I've never sat on the engineers side of the desk in a studio - so no stories in that regard.... but I have worked with bands that have recorded over the years....... and one of my memories has to do with a session at a studio in Boston with a blues band I was working with.....

    The engineer was a tad frustrating from the get go because she could not quite capture the concept of "less me" in the headphones. I wanted the rest of the band in my ears - I hear me just fine due to bleed through the phones..... and it took her a long time to both get that and then to make it happen....

    But that was just the tip of the iceberg in this session.....

    We were doing a version of Whipping Post (a very up-beat version) and were about 1/2 way through the song when suddenly she accidentally turned off my head phones.......

    Well I suppose I should not have been upset all that much because I (finally) did not have me in the phones at all - but it was a tad upsetting to not have the rest of the band either.....

    I knew though where we were in the arrangement and how it should have played out from that point on - so I kept on playing right through to the end.

    Now I will have to say that no one looked at me like I was suddenly having flashbacks - nor like I had suddenly gone insane - so I figured I could not have really blown it all that much....... but when the song was finished I pretty much blew up on her....... after all - what the heck was she doing pushing buttons if she didn't have a clue what the buttons were really for?

    She pretty much laughed it off - and said not to worry - got the phones working again - and we finished our session.....

    When we listened to the takes after the session I was actually pretty surprised to find that the song was not only not bad - but was probably one of the best performances of it we had ever done..... made we wonder if perhaps I should consider going deaf......... ;)

    Rod
     
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  11. DonnyThompson

    DonnyThompson Distinguished Member

    I like that story. ;) It reminds us that clients aren't always the only boneheads in the studio.

    Years ago, ( in the dinosaur age, back when tape was still king), I worked as an engineer with a producer "of note" - meaning he had done a few big things in his career that had garnered him some acclaim ... he was no George Martin, but, he had certainly accomplished far more than I ever had...

    We were working with a 3 piece band, an instrumental act with a piano focus (think along the lines of John Tesh, I guess), and the entire session, while I was at the console, the producer sat on the sofa behind me, reading magazines.

    At one point, the piano player hit an obvious clam - really obvious... like playing an F# instead of a G for a major C chord... and I waited for the producer to tell me to roll it back and tell the band to play the section again, but he just continued reading. It happened again, several times in fact, one was a bass mistake, the other, a blown drum fill, and each time, there was not a word from the producer. He just kept reading his magazines.

    I finally got on the TB and suggested to the band that we roll the whole section again; they agreed, and we finally punched in an acceptable take. Like a zombie snapping out of a trance, the producer suddenly looked up and said "so, uhmm, what's goin' on now?" I explained to him that there had been some mistakes made in the performance, and told him that I had directed the band to do another take of the section.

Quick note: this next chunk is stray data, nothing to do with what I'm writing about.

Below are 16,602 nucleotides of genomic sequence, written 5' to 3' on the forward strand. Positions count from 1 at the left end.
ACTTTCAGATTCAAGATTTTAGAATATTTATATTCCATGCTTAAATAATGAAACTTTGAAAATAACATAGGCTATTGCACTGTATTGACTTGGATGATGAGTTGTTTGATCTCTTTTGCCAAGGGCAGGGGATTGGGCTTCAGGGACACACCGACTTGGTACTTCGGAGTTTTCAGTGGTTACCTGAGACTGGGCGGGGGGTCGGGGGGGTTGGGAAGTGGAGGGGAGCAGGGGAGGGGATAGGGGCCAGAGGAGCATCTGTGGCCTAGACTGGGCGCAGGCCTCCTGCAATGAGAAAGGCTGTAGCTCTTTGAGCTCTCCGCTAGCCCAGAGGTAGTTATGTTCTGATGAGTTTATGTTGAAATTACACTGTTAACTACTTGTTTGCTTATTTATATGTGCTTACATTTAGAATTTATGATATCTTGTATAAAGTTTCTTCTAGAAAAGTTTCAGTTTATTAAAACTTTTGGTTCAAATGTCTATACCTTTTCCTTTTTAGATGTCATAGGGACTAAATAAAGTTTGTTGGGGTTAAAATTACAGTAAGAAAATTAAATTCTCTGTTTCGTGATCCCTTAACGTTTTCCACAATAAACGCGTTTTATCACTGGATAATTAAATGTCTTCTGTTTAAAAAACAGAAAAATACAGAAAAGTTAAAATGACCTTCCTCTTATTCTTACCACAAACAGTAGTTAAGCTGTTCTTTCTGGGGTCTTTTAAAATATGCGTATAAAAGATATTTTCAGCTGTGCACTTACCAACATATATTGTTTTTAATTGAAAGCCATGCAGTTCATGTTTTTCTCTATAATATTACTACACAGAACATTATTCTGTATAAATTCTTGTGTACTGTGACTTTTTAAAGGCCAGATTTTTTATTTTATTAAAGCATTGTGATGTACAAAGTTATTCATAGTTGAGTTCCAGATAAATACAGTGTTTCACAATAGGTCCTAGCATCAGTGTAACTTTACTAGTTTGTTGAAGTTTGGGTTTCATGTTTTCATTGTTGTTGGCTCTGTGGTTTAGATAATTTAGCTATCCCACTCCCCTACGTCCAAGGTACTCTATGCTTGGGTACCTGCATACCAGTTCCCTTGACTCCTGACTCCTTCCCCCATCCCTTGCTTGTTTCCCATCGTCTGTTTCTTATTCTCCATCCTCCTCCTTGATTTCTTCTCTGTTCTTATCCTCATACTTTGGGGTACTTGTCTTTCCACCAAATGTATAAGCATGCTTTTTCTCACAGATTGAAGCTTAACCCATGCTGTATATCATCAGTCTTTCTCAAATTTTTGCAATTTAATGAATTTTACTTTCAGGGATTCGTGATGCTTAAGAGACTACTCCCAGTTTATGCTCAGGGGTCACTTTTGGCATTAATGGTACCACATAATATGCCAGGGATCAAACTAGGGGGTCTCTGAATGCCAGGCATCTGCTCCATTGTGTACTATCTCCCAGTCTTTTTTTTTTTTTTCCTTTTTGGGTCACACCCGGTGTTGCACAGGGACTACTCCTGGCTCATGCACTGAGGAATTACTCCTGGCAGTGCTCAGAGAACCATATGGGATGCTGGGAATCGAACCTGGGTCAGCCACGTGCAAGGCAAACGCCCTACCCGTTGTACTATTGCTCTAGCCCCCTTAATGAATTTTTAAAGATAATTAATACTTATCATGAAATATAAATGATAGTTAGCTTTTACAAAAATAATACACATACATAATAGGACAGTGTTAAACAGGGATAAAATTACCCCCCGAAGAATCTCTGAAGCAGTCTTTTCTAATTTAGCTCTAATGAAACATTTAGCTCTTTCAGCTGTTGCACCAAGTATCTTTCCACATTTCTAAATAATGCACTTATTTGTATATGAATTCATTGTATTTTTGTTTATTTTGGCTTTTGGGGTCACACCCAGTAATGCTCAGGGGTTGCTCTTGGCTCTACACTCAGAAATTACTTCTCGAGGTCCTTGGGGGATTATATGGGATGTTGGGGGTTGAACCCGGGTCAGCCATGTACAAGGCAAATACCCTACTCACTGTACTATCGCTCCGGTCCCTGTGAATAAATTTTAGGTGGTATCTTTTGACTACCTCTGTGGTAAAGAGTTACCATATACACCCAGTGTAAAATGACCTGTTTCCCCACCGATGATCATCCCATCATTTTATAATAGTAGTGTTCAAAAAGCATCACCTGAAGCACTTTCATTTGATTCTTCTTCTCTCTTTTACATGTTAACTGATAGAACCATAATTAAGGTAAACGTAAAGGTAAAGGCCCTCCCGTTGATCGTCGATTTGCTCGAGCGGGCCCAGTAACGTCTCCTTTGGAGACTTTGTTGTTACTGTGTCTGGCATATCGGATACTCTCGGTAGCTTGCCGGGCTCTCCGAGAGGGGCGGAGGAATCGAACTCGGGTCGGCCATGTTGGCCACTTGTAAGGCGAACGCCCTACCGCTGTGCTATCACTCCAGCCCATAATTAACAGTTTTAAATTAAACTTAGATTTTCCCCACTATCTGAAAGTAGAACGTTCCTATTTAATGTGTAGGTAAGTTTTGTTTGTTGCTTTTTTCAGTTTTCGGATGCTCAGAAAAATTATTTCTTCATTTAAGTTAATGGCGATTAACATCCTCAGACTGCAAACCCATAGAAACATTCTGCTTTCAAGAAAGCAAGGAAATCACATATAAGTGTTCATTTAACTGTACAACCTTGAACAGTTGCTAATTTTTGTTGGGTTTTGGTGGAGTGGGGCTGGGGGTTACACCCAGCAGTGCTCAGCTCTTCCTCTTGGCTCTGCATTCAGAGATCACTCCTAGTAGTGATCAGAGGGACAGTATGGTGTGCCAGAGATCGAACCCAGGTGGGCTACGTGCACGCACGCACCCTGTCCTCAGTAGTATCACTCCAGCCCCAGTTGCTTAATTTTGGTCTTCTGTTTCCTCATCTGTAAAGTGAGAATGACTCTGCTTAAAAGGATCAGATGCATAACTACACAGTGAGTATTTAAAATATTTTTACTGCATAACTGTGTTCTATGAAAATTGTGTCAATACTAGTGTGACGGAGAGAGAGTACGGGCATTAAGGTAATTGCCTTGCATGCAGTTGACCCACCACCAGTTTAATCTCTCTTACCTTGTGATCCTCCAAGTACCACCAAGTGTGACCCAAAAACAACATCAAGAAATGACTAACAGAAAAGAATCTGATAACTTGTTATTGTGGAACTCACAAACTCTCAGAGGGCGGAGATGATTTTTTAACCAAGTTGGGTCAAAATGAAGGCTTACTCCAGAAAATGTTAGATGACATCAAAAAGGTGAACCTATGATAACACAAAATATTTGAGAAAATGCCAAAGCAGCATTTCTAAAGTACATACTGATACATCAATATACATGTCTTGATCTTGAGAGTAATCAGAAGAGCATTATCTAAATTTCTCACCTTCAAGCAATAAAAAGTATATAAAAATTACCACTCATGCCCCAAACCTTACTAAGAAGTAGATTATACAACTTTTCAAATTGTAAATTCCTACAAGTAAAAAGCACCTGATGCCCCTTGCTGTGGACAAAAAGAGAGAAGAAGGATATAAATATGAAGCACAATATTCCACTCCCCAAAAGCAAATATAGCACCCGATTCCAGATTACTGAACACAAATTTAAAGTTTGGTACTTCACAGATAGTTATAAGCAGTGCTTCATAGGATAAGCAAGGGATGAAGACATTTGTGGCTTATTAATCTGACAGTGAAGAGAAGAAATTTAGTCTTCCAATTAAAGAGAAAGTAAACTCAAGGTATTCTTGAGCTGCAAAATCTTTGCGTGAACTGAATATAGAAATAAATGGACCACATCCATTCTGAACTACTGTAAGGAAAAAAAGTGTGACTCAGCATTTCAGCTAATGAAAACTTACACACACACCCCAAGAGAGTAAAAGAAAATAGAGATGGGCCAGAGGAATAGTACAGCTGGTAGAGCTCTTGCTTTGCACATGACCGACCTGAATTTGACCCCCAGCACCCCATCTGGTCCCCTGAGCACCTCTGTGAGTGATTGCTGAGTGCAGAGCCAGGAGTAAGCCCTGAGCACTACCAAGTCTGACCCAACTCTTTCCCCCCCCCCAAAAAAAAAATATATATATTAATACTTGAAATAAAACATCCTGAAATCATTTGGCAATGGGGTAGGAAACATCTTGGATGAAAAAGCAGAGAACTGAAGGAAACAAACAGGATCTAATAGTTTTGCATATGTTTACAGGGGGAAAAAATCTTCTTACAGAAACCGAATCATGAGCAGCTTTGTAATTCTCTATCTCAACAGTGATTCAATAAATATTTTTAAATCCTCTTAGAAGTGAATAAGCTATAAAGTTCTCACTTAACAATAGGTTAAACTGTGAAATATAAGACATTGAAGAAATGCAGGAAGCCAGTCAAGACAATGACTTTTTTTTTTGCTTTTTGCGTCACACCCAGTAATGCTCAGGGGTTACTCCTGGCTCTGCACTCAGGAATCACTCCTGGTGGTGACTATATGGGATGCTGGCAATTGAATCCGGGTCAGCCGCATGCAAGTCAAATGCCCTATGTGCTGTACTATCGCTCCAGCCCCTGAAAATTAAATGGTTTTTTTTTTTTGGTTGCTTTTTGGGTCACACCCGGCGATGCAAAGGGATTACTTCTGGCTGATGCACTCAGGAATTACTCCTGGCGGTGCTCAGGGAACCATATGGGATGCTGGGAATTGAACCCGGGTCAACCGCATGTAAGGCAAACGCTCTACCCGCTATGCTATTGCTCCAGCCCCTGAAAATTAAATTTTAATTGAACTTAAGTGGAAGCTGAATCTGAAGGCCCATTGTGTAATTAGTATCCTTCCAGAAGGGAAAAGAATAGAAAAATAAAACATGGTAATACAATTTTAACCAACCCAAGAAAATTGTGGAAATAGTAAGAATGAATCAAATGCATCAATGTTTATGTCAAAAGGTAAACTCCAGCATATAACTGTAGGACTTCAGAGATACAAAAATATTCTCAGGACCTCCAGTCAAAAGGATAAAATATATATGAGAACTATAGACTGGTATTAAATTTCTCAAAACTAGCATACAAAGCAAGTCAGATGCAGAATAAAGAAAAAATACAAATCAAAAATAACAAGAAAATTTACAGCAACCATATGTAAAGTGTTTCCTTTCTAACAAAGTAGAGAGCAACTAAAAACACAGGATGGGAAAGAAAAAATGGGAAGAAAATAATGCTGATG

His response was simply "Oh.. okay then. Good call."

    And I thought to myself... had I not taken any action and had just let the error slide, would he have ever even noticed? And even if he eventually had, would he have even cared?

    When it came time to mix the record, I was on my own. The piano player and drummer showed up, once, for about 20 minutes, they told me "sounds good" - and then left. The producer never did show for those mixing sessions. He never even called to see how things were going. I left several messages with him, not one call was returned, so, I just mixed it the best I could. When I was done, I sent an invoice to the label, they over-nighted me a check, and I Fed-Ex'd the 2 Track Master Reel to the mastering facility they had chosen.

    Several weeks after the album was released, and the artist had done the obligatory rounds of small network talk shows ( Regis and Kathy Lee, Good Morning Boston/Philly/Cleveland/Milwaukee, etc) I read an article in an entertainment rag where the producer was being interviewed about his style, and the topic got around to talking about his "method of production" for that artist...
    The article talked about how "he always was very much involved in the arrangement of the music and mixing of all the albums he worked on", and that he "considered himself to always be a very hands-on producer with the artists he worked with..."

    I remember laughing out loud, and thinking how the article was so much BS, and it also made me wonder about - and begin to doubt - that producer's past successes - and questioning just how much of his success was likely far more due to the engineers on those various records he "produced", than it was due to the producer himself.

    I always thought about contacting the other engineers credited on other records that this guy had produced, just to see if what I suspected was true... I never did though. In the end, I got paid, and I was satisfied with that being enough.
     
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  12. Kurt Foster

    Kurt Foster Distinguished Member

  13. audiokid

    audiokid Staff


    View: https://www.youtube.com/watch?v=8OQfGtJnBpg
     
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  14. pcrecord

    pcrecord Don't you want the best recording like I do ? Well-Known Member

    This was made by a quebec TV show :


    View: https://www.youtube.com/watch?v=G2Rhh_4GZmU
     
  15. pcrecord

    pcrecord Don't you want the best recording like I do ? Well-Known Member


    View: https://www.youtube.com/watch?v=KPJQjtFdE8g